Mesnard v. Campagnolo (6/30/2021)

July 7, 2021

Arizona Supreme Court holds that absolute legislative immunity covers an investigative report but not a news release.

After two elected members of the Arizona House of Representatives levied accusations of sexual assault and misconduct against one another, the speaker of the House launched an investigation.  An outside firm drafted an investigatory report, which the speaker modified and published.  The speaker issued a short news release addressing the controversy and, on the same day, successfully introduced a bill expelling one of the embroiled representatives.  

The expelled representative alleged defamation against the speaker based on his modifications to and publication of the investigatory report and his statements in the news release.  The speaker unsuccessfully moved to dismiss.  After the Court of Appeals denied the speaker’s special action petition, the Supreme Court granted review to address whether the doctrine of absolute legislative immunity applied as a matter of law.

The Supreme Court held that the speaker was absolutely immune from liability as a matter of law for the allegedly defamatory statements made in the investigatory report but not the news release.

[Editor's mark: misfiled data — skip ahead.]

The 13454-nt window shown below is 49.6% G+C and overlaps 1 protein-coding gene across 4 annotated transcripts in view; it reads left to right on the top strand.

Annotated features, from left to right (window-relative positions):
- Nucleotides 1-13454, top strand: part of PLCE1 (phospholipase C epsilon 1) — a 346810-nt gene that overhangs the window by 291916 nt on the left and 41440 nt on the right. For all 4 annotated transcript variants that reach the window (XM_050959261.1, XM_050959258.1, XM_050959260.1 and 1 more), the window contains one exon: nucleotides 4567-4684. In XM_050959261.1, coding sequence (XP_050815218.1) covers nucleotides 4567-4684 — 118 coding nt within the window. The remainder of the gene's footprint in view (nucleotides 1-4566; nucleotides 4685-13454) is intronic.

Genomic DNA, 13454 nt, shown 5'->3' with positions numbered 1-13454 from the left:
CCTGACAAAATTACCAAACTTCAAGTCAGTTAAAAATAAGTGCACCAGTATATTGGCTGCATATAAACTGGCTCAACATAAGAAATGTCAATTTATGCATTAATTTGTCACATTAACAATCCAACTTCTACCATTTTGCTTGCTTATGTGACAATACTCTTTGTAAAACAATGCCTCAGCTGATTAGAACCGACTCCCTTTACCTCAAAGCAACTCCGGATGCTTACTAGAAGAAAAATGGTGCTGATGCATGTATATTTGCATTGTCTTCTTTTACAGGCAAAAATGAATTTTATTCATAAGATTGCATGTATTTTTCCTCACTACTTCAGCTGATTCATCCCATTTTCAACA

A legislator, the Court explained, is absolutely immune from defamation for statements made while performing a legislative function.  This includes constitutionally protected “speech or debate” during legislative proceedings as well as acts integral to the “deliberative and communicative” processes of legislation or within the Legislature’s constitutional jurisdiction.  Whether the legislator has ill intent, or even whether he violated House rules, statute, or the Constitution is not relevant to the immunity analysis.

The Court found that the initiation and modification of the investigatory report were integral to the constitutionally authorized “deliberative and communicative” process of the House regarding member expulsion.  Publication of the report was statutorily authorized by Arizona’s public records law.

The news release, the Court held, was not integral to the legislative process and thus fell outside the reach of legislative immunity as a matter of law.  The Court instructed the trial court to proceed with this claim, subject to evidence that the speaker was authorized to publish the news release such that it constituted a legislative function subject to immunity.

The opinion quickly dispensed with the concurrence’s political question doctrine argument as unargued by the parties and inapplicable because the action challenged the speaker’s alleged defamation, which is justiciable, not the Legislature’s investigatory processes.

Vice Chief Justice Timmer authored the opinion of the Court, in which Chief Justice Brutinel and Justices Lopez and Montgomery joined.  Justice Bolick issued an opinion concurring in the result.  Justices Beene and Gould (Ret.) were recused.